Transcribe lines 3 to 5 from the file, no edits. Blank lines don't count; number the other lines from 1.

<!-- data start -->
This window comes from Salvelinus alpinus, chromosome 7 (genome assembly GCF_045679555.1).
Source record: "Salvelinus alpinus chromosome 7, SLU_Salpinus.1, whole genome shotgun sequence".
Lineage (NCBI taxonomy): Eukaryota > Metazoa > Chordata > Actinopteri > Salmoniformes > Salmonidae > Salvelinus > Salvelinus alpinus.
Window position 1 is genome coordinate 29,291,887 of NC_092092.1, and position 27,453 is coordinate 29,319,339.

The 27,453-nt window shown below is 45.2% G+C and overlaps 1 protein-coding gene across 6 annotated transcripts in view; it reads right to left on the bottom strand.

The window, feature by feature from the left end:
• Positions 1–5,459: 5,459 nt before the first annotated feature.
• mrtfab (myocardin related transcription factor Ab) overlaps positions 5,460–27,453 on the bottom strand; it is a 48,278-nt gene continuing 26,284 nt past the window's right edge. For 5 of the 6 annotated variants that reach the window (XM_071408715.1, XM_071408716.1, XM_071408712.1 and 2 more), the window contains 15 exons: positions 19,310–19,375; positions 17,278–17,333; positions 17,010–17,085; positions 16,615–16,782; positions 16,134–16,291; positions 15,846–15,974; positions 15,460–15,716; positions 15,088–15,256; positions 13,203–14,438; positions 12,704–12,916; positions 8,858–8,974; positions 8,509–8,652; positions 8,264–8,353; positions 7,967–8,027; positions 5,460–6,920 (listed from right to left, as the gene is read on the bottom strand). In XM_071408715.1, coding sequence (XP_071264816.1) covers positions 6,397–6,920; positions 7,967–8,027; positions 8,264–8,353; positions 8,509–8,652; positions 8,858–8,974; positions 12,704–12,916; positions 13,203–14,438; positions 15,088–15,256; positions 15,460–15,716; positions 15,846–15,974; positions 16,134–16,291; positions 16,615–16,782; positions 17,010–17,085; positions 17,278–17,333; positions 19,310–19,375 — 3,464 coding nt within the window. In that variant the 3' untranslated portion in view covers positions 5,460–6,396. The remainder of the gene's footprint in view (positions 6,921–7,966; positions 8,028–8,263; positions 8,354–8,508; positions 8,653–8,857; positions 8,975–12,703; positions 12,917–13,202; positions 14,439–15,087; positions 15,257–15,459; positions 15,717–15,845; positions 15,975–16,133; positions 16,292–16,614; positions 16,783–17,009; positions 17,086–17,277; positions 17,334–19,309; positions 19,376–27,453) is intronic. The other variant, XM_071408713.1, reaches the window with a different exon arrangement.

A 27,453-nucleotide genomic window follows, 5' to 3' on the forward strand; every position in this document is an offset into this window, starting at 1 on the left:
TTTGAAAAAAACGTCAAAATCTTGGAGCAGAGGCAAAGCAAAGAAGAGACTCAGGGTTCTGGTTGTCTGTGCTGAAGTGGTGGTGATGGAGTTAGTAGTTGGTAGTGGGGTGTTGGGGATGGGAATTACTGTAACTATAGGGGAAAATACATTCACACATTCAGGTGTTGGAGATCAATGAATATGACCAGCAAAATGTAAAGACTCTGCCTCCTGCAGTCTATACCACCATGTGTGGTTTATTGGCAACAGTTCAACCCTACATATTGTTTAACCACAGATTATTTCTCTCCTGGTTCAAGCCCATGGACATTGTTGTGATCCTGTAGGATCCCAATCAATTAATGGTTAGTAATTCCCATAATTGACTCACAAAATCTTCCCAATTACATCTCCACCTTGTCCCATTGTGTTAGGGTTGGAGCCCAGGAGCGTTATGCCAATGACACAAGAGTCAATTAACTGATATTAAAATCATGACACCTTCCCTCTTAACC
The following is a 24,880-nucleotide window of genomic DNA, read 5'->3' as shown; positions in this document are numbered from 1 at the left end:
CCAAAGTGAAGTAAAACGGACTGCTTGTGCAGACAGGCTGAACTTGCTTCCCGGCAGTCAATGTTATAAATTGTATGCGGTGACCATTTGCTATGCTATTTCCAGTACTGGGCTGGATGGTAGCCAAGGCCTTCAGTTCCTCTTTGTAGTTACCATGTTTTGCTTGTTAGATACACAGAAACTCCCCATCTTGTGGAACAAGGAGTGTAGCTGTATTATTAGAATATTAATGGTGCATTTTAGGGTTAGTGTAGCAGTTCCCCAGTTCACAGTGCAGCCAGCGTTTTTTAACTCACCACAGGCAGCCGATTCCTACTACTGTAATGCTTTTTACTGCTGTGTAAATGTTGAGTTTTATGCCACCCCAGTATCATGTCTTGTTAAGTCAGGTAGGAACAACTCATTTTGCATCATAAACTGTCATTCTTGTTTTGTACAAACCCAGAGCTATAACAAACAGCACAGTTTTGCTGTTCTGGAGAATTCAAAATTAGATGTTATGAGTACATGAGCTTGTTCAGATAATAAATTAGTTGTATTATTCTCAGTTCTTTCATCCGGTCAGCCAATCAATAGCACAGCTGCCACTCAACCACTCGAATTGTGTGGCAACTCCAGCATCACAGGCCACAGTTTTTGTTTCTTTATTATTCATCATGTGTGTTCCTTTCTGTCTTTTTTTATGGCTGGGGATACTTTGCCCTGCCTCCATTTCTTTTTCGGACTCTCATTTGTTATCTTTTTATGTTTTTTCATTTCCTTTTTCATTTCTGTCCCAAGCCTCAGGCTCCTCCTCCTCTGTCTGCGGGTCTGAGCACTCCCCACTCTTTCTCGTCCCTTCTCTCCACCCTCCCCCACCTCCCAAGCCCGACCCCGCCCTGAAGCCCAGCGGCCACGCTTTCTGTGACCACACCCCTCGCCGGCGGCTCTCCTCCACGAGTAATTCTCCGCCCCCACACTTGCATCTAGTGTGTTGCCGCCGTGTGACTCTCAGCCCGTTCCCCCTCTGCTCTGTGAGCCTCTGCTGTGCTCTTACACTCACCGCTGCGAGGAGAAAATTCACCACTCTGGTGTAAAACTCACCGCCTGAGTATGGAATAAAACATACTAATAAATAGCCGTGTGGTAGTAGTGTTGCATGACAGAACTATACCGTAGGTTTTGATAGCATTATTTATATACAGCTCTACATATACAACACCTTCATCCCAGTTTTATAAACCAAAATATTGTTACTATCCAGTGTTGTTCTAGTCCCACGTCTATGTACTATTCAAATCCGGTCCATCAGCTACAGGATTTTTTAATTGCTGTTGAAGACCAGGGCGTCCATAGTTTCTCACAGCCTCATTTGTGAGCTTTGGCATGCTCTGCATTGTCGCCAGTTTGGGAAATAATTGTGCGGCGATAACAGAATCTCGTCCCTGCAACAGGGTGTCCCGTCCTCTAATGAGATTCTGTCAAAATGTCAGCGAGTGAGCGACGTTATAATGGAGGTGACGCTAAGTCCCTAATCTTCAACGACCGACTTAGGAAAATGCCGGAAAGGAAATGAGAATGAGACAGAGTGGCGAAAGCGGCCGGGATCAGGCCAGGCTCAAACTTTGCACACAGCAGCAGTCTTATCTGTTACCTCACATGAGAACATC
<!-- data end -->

Lineage (NCBI taxonomy): Eukaryota > Metazoa > Chordata > Actinopteri > Salmoniformes > Salmonidae > Salvelinus > Salvelinus alpinus.
Window position 1 is genome coordinate 29,291,887 of NC_092092.1, and position 27,453 is coordinate 29,319,339.

The 27,453-nt window shown below is 45.2% G+C and overlaps 1 protein-coding gene across 6 annotated transcripts in view; it reads right to left on the bottom strand.